When Bill Bradley decided this summer to reverse his longtime--and very vocal--opposition to federal tax benefits for ethanol, a gasoline additive made from corn, he stunned farm lobbyists and former colleagues.
But no one was more surprised than his advisers, who feared that the change would be seen as a craven sop to Iowa, where corn is the chief product, followed closely by caucuses. Some longtime aides fretted that Bradley could be squandering the image of rectitude that they saw as crucial to his campaign.
Bradley curtly informed his staff of his planned change, and later said he had "decided to listen to the people, not the policy wonks."
Often convinced that he has the answers and dismissive of much outside political advice, Bradley is largely going it alone in a season in which Vice President Gore's fleet of consultants has become one of his campaign's defining features and Gov. George W. Bush of Texas has unabashedly signed up a flock of tutors.
And while Bush fights the perception that he may be more smiles than brains, Bradley may have a different problem: He has such confidence in his own intellectual capability that he has unveiled important policy positions with little leavening from experts--and has been burned in the process.
Bradley has had to spend precious campaign time clarifying his health insurance plan after Gore seized on apparent omissions. And two weeks ago, Bradley received caustic reviews of an important foreign policy presentation that he essentially tried to wing in a presentation to students at Tufts University.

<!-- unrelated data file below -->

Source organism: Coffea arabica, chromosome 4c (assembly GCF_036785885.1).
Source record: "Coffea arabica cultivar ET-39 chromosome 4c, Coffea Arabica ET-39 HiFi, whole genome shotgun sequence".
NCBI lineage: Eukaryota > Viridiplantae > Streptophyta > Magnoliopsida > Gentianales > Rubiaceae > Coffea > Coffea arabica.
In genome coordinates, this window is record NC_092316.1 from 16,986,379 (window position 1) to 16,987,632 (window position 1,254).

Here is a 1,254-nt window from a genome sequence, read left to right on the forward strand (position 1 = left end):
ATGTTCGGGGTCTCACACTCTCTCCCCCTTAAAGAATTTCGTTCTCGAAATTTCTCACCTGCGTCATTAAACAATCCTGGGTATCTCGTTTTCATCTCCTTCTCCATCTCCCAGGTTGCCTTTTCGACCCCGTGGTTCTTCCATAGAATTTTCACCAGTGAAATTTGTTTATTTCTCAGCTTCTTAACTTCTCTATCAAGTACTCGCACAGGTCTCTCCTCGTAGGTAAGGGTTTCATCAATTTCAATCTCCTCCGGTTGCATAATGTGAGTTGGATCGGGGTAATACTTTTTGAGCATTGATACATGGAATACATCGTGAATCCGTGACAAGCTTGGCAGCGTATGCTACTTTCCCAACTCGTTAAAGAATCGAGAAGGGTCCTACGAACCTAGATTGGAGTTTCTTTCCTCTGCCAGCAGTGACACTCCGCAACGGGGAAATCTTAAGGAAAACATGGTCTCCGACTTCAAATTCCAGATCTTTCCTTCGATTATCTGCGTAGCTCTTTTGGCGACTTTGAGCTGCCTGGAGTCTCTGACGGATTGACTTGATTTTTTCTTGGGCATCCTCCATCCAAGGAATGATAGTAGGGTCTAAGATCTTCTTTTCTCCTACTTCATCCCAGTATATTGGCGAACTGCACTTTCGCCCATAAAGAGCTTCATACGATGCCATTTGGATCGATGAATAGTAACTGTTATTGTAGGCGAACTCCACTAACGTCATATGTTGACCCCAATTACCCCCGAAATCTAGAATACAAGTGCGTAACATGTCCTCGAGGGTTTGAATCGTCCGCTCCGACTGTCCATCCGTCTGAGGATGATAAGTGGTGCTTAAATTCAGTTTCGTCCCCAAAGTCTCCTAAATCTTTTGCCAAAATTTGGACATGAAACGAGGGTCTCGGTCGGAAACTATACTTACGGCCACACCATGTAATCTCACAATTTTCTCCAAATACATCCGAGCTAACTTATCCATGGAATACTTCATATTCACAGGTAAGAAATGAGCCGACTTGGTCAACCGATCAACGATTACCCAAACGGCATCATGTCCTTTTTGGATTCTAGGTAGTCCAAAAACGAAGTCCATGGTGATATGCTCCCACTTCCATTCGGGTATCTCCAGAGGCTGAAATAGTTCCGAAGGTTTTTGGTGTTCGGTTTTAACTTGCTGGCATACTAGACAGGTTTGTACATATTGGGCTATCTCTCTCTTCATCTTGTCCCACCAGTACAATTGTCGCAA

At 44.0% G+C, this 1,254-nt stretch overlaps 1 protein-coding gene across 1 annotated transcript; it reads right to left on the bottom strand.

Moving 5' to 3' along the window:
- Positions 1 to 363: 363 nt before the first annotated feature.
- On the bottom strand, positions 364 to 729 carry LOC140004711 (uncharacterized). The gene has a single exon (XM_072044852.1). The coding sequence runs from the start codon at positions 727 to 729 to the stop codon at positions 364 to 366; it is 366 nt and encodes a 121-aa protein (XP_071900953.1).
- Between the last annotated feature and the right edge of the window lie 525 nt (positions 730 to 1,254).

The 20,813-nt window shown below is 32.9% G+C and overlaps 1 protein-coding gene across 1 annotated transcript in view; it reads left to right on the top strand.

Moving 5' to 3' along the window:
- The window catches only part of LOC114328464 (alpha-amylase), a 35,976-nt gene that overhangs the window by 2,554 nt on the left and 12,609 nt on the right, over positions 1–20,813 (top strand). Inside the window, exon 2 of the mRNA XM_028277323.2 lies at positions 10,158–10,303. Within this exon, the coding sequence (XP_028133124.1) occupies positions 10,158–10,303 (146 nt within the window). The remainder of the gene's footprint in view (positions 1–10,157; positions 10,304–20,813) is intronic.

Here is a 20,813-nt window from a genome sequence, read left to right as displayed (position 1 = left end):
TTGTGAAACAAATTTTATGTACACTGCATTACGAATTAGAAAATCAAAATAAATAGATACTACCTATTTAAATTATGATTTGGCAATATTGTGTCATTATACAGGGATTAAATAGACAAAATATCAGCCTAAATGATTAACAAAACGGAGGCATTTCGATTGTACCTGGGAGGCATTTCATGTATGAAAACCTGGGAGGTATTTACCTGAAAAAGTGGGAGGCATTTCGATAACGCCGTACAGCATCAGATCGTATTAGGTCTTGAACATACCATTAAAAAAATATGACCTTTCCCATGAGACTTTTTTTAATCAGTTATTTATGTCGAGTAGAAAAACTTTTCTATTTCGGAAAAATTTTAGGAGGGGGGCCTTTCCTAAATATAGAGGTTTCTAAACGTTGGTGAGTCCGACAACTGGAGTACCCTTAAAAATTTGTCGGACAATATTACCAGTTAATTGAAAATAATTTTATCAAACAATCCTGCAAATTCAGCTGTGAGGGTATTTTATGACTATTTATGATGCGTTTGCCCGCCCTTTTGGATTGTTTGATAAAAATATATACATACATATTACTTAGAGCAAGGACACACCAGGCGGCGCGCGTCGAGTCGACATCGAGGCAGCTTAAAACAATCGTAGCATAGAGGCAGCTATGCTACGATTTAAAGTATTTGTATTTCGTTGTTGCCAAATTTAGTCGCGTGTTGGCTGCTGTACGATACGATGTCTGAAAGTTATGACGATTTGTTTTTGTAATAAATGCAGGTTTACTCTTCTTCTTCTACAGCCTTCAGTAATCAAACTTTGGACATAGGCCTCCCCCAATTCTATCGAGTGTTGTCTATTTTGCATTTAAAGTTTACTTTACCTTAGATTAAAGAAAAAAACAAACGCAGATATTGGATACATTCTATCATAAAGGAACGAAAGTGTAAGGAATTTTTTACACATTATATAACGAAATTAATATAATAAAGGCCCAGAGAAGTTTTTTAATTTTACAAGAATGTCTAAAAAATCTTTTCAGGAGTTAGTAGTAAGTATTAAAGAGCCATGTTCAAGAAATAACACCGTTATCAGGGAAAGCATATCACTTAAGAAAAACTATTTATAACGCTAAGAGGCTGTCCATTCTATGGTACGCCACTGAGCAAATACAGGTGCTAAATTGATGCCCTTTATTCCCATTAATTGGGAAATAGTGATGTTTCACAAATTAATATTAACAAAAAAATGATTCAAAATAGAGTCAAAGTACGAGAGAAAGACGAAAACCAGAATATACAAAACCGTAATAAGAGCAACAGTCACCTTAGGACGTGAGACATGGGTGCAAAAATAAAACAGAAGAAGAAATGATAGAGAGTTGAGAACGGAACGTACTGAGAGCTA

Bradley's take-me-or-leave-me independence is one of the chief sources of his appeal, and he regularly derides the fancy trappings of politics as he touts his "different kind of campaign."
But his advisers saw the downside this week, as they wrestled with a possibility that once had been unthinkable--that Bradley's foreign policy, which over his advisers' advice had emphasized the United Nations and set ambiguous criteria for the use of American force, would become vulnerable to attack from Gore during the Democratic presidential candidates' debate in New Hampshire next Friday.
Although most Bradley advisers who are involved in the discussions believe that Gore will stick to more obviously juicy issues, others are convinced that Bradley should use some of next week's debate preparation time to resolve what editorialists have argued are contradictions in his positions.